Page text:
Lagarde sees digital currencies as having a third potential benefit which is privacy, though she also argues that banks would not be ready to offer a fully anonymous digital currency due to it creating a “bonanza for criminals”.

Lastly, she lists three downsides to CBDCs: Financial integrity risks, financial stability, and risks to innovation, areas that have also been questioned by other institutions around the world including the Bank of England.

Conclusively, Lagarde looks optimistically toward the future and “more fundamentally”, retaining an open mind to change. She said, “In the world of fintech, we need to harness change so it is fair, safe, efficient, and dynamic.”

 

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Marshall Islands President Survives No-Confidence Vote over National Crypto

The president of Pacific nation Marshall Islands has survived a no-confidence vote from the parliament in the wake of her intentions to launch a national cryptocurrency.

The move came after the President Hilda Heine suffered a backlash after promoting a central bank digital currency (CBDC) model cryptocurrency to replace the current fiat system. As part of its arrangement with the United States, Marshall Islands uses the US dollar and in return, USA provides security and other measures.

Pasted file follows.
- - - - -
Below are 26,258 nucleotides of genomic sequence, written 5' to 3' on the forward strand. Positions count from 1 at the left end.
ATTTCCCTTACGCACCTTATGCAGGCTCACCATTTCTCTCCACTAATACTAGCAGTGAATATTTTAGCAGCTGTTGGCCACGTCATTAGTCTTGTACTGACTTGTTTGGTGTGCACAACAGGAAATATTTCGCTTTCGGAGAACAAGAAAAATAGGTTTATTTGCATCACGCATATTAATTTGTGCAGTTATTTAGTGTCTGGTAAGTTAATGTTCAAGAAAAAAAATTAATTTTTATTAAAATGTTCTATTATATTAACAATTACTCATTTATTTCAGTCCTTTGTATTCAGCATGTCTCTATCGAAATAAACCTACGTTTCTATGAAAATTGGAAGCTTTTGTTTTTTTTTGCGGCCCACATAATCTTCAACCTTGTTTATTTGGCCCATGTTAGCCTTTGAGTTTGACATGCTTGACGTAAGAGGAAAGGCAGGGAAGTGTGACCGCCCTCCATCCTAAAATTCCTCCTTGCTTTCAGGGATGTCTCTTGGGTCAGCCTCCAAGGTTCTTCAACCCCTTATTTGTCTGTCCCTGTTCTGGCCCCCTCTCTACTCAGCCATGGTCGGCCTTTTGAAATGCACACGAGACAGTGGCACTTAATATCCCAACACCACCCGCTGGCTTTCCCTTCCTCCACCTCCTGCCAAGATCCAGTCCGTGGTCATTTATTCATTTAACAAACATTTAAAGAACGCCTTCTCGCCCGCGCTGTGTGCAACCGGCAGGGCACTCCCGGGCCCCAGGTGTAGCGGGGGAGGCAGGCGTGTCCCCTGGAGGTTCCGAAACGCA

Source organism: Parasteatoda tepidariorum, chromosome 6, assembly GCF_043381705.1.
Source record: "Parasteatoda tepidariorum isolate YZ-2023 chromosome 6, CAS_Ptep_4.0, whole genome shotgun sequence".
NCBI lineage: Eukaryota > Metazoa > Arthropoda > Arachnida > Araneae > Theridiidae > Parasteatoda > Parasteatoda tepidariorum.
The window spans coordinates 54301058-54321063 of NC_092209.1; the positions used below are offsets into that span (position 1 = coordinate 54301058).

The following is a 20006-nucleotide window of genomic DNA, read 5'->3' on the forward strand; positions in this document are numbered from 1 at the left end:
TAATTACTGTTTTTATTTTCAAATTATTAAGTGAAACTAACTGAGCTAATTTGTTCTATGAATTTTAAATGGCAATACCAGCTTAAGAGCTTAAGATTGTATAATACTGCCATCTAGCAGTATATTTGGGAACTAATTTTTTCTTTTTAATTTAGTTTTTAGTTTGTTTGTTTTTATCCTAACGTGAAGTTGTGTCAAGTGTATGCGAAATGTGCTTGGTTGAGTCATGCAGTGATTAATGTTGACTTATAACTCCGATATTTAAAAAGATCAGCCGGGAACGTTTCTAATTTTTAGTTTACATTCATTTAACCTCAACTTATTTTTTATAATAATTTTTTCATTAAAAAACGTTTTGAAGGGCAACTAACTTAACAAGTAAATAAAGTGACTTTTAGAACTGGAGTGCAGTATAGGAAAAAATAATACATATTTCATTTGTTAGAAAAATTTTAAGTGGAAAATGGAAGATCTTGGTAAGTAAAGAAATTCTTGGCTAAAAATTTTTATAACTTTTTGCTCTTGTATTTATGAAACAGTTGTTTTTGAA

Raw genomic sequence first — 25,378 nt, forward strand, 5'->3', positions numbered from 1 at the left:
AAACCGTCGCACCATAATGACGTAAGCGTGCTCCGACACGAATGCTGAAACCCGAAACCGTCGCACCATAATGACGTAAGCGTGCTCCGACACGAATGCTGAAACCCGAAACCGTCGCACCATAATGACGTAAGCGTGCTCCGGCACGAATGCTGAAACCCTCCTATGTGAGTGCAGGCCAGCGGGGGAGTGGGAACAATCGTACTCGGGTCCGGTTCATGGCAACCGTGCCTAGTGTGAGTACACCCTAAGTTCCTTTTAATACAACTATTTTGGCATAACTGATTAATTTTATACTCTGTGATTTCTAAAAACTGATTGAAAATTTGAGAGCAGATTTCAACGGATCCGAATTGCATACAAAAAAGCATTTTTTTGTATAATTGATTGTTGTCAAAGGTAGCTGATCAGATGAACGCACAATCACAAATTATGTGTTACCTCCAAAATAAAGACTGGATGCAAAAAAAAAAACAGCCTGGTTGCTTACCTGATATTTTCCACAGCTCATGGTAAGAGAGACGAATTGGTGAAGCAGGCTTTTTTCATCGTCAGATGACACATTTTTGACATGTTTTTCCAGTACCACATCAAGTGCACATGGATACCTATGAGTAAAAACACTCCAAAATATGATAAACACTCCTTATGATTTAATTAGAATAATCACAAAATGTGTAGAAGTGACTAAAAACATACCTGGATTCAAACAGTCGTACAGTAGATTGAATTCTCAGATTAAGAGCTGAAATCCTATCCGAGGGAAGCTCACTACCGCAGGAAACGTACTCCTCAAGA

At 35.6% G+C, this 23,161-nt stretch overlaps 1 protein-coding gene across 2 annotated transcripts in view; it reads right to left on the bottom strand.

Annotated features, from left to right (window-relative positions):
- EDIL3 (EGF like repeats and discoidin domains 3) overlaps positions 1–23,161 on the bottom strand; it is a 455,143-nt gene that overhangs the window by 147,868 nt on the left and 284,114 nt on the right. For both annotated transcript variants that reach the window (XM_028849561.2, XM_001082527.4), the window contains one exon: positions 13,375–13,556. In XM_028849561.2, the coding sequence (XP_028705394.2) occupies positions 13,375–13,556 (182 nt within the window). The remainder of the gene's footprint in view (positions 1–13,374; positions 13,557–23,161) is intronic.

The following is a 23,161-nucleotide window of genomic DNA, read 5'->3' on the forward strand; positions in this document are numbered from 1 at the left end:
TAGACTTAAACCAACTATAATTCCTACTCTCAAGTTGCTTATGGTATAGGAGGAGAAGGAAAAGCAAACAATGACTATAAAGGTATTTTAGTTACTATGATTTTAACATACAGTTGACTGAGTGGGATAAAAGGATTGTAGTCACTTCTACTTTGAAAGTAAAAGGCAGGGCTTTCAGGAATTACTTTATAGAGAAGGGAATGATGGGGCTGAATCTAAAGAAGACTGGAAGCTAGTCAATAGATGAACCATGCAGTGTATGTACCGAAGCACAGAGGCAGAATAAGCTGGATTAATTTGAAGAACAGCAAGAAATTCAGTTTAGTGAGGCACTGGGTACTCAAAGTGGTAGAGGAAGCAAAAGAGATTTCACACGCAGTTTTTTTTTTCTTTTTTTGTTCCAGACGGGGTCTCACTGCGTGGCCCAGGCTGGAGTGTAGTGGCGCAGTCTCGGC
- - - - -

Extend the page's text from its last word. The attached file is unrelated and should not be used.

Heine was opposed to the US having this much monetary control and resorted to the idea of a nationalized cryptocurrency called the Sovereign (SOV) back in February that could be used alongside the USD.

However, after the IMF warned Marshall Islands over this move, lawmakers from the country’s legislature became apprehensive regarding the move and the move for a no-confidence vote was submitted. Critics, including former president Casten Nemra, believed the move would tarnish the reputation of the country in the international community.

Nemra also caused political rifts to deepen following a corruption scandal regarding a USD 1 billion compensation paid by the US for citizens affected by nuclear tests carried out near them. With this deep division of confidence on her leadership, Heine probably breathed a sigh of relief after the vote came 16-16 tied, falling just one short of the required number to force her resignation.

But on the downside, the digital currency SOV initiative doesn’t have a clear mandate now. Progress may continue but will likely be slower and will warrant further checks from the legislature and other stakeholders. The government is also looking to fulfill the requirements of IMF and the European Union regarding the new currency.